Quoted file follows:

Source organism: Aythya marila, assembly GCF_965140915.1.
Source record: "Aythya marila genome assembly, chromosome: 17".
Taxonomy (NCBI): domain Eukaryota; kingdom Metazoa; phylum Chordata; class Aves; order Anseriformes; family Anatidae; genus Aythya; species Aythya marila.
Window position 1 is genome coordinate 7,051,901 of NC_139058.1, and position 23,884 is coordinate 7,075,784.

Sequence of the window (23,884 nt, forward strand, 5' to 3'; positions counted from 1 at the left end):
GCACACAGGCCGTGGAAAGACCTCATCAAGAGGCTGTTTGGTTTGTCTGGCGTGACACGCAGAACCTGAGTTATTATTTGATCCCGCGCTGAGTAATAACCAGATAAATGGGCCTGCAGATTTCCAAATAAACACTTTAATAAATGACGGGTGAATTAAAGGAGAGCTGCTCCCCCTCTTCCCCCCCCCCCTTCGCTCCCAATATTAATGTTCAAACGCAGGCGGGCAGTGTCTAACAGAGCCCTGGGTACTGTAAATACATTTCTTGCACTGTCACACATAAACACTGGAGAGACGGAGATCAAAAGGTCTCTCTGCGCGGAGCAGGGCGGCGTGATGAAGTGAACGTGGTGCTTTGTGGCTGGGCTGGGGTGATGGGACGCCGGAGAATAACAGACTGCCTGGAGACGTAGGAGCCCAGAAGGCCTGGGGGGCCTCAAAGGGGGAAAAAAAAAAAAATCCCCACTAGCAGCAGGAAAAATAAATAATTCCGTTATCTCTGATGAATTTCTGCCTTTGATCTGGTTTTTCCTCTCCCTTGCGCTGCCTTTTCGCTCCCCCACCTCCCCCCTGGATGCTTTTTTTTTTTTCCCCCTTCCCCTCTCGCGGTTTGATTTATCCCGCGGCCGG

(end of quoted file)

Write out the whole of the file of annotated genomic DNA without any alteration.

Source organism: Aythya marila, assembly GCF_965140915.1.
Source record: "Aythya marila genome assembly, chromosome: 17".
Taxonomy (NCBI): domain Eukaryota; kingdom Metazoa; phylum Chordata; class Aves; order Anseriformes; family Anatidae; genus Aythya; species Aythya marila.
Window position 1 is genome coordinate 7,051,901 of NC_139058.1, and position 23,884 is coordinate 7,075,784.

Sequence of the window (23,884 nt, forward strand, 5' to 3'; positions counted from 1 at the left end):
GCACACAGGCCGTGGAAAGACCTCATCAAGAGGCTGTTTGGTTTGTCTGGCGTGACACGCAGAACCTGAGTTATTATTTGATCCCGCGCTGAGTAATAACCAGATAAATGGGCCTGCAGATTTCCAAATAAACACTTTAATAAATGACGGGTGAATTAAAGGAGAGCTGCTCCCCCTCTTCCCCCCCCCCCTTCGCTCCCAATATTAATGTTCAAACGCAGGCGGGCAGTGTCTAACAGAGCCCTGGGTACTGTAAATACATTTCTTGCACTGTCACACATAAACACTGGAGAGACGGAGATCAAAAGGTCTCTCTGCGCGGAGCAGGGCGGCGTGATGAAGTGAACGTGGTGCTTTGTGGCTGGGCTGGGGTGATGGGACGCCGGAGAATAACAGACTGCCTGGAGACGTAGGAGCCCAGAAGGCCTGGGGGGCCTCAAAGGGGGAAAAAAAAAAAAATCCCCACTAGCAGCAGGAAAAATAAATAATTCCGTTATCTCTGATGAATTTCTGCCTTTGATCTGGTTTTTCCTCTCCCTTGCGCTGCCTTTTCGCTCCCCCACCTCCCCCCTGGATGCTTTTTTTTTTTTCCCCCTTCCCCTCTCGCGGTTTGATTTATCCCGCGGCCGG